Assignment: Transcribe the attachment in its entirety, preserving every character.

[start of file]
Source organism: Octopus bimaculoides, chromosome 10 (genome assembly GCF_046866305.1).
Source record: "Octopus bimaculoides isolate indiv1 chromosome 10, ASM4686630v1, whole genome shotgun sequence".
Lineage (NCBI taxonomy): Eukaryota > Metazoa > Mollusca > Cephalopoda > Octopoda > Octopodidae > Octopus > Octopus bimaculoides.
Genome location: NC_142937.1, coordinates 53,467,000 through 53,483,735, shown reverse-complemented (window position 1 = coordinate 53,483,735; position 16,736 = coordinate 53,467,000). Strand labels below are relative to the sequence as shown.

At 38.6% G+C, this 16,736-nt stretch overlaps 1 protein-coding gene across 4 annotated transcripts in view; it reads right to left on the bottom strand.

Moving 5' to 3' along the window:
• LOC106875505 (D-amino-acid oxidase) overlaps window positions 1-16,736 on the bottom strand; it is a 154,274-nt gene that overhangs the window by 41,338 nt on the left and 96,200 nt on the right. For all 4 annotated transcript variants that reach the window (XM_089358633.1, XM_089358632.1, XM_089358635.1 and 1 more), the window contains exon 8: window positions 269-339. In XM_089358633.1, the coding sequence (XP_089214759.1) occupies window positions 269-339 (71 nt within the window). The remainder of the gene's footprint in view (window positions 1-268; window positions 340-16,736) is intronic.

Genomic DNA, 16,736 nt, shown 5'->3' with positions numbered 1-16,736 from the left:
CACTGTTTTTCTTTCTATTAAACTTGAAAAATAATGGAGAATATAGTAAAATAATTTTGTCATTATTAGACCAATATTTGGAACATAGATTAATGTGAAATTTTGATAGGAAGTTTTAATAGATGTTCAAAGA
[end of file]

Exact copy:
Source organism: Octopus bimaculoides, chromosome 10 (genome assembly GCF_046866305.1).
Source record: "Octopus bimaculoides isolate indiv1 chromosome 10, ASM4686630v1, whole genome shotgun sequence".
Lineage (NCBI taxonomy): Eukaryota > Metazoa > Mollusca > Cephalopoda > Octopoda > Octopodidae > Octopus > Octopus bimaculoides.
Genome location: NC_142937.1, coordinates 53,467,000 through 53,483,735, shown reverse-complemented (window position 1 = coordinate 53,483,735; position 16,736 = coordinate 53,467,000). Strand labels below are relative to the sequence as shown.

At 38.6% G+C, this 16,736-nt stretch overlaps 1 protein-coding gene across 4 annotated transcripts in view; it reads right to left on the bottom strand.

Moving 5' to 3' along the window:
• LOC106875505 (D-amino-acid oxidase) overlaps window positions 1-16,736 on the bottom strand; it is a 154,274-nt gene that overhangs the window by 41,338 nt on the left and 96,200 nt on the right. For all 4 annotated transcript variants that reach the window (XM_089358633.1, XM_089358632.1, XM_089358635.1 and 1 more), the window contains exon 8: window positions 269-339. In XM_089358633.1, the coding sequence (XP_089214759.1) occupies window positions 269-339 (71 nt within the window). The remainder of the gene's footprint in view (window positions 1-268; window positions 340-16,736) is intronic.

Genomic DNA, 16,736 nt, shown 5'->3' with positions numbered 1-16,736 from the left:
CACTGTTTTTCTTTCTATTAAACTTGAAAAATAATGGAGAATATAGTAAAATAATTTTGTCATTATTAGACCAATATTTGGAACATAGATTAATGTGAAATTTTGATAGGAAGTTTTAATAGATGTTCAAAGA